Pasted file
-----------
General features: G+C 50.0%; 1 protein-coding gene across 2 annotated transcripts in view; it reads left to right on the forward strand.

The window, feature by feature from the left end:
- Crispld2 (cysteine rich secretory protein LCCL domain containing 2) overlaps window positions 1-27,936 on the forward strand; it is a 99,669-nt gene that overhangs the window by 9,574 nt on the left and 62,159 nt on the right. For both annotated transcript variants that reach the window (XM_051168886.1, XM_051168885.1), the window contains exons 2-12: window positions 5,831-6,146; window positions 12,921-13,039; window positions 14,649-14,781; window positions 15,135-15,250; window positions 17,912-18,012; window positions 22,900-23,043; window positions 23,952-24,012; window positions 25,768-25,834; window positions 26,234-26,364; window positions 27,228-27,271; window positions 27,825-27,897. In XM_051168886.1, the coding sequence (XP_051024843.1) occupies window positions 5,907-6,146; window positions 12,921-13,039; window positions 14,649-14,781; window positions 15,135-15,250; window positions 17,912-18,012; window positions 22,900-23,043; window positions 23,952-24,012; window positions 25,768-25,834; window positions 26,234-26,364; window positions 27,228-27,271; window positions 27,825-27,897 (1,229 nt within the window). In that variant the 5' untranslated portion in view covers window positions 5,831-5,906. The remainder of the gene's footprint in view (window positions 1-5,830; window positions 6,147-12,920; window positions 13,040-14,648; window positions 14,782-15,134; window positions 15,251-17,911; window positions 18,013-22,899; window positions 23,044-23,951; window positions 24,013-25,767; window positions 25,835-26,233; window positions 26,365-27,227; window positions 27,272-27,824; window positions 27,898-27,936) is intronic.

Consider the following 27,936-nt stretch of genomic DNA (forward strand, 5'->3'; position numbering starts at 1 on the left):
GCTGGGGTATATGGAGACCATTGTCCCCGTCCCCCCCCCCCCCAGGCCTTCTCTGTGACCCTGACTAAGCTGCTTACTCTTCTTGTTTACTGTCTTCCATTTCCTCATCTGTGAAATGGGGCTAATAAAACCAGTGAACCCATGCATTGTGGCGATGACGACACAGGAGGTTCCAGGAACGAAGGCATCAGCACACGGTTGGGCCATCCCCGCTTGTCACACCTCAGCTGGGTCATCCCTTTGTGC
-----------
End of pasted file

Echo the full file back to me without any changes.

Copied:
General features: G+C 50.0%; 1 protein-coding gene across 2 annotated transcripts in view; it reads left to right on the forward strand.

The window, feature by feature from the left end:
- Crispld2 (cysteine rich secretory protein LCCL domain containing 2) overlaps window positions 1-27,936 on the forward strand; it is a 99,669-nt gene that overhangs the window by 9,574 nt on the left and 62,159 nt on the right. For both annotated transcript variants that reach the window (XM_051168886.1, XM_051168885.1), the window contains exons 2-12: window positions 5,831-6,146; window positions 12,921-13,039; window positions 14,649-14,781; window positions 15,135-15,250; window positions 17,912-18,012; window positions 22,900-23,043; window positions 23,952-24,012; window positions 25,768-25,834; window positions 26,234-26,364; window positions 27,228-27,271; window positions 27,825-27,897. In XM_051168886.1, the coding sequence (XP_051024843.1) occupies window positions 5,907-6,146; window positions 12,921-13,039; window positions 14,649-14,781; window positions 15,135-15,250; window positions 17,912-18,012; window positions 22,900-23,043; window positions 23,952-24,012; window positions 25,768-25,834; window positions 26,234-26,364; window positions 27,228-27,271; window positions 27,825-27,897 (1,229 nt within the window). In that variant the 5' untranslated portion in view covers window positions 5,831-5,906. The remainder of the gene's footprint in view (window positions 1-5,830; window positions 6,147-12,920; window positions 13,040-14,648; window positions 14,782-15,134; window positions 15,251-17,911; window positions 18,013-22,899; window positions 23,044-23,951; window positions 24,013-25,767; window positions 25,835-26,233; window positions 26,365-27,227; window positions 27,272-27,824; window positions 27,898-27,936) is intronic.

Consider the following 27,936-nt stretch of genomic DNA (forward strand, 5'->3'; position numbering starts at 1 on the left):
GCTGGGGTATATGGAGACCATTGTCCCCGTCCCCCCCCCCCCCAGGCCTTCTCTGTGACCCTGACTAAGCTGCTTACTCTTCTTGTTTACTGTCTTCCATTTCCTCATCTGTGAAATGGGGCTAATAAAACCAGTGAACCCATGCATTGTGGCGATGACGACACAGGAGGTTCCAGGAACGAAGGCATCAGCACACGGTTGGGCCATCCCCGCTTGTCACACCTCAGCTGGGTCATCCCTTTGTGC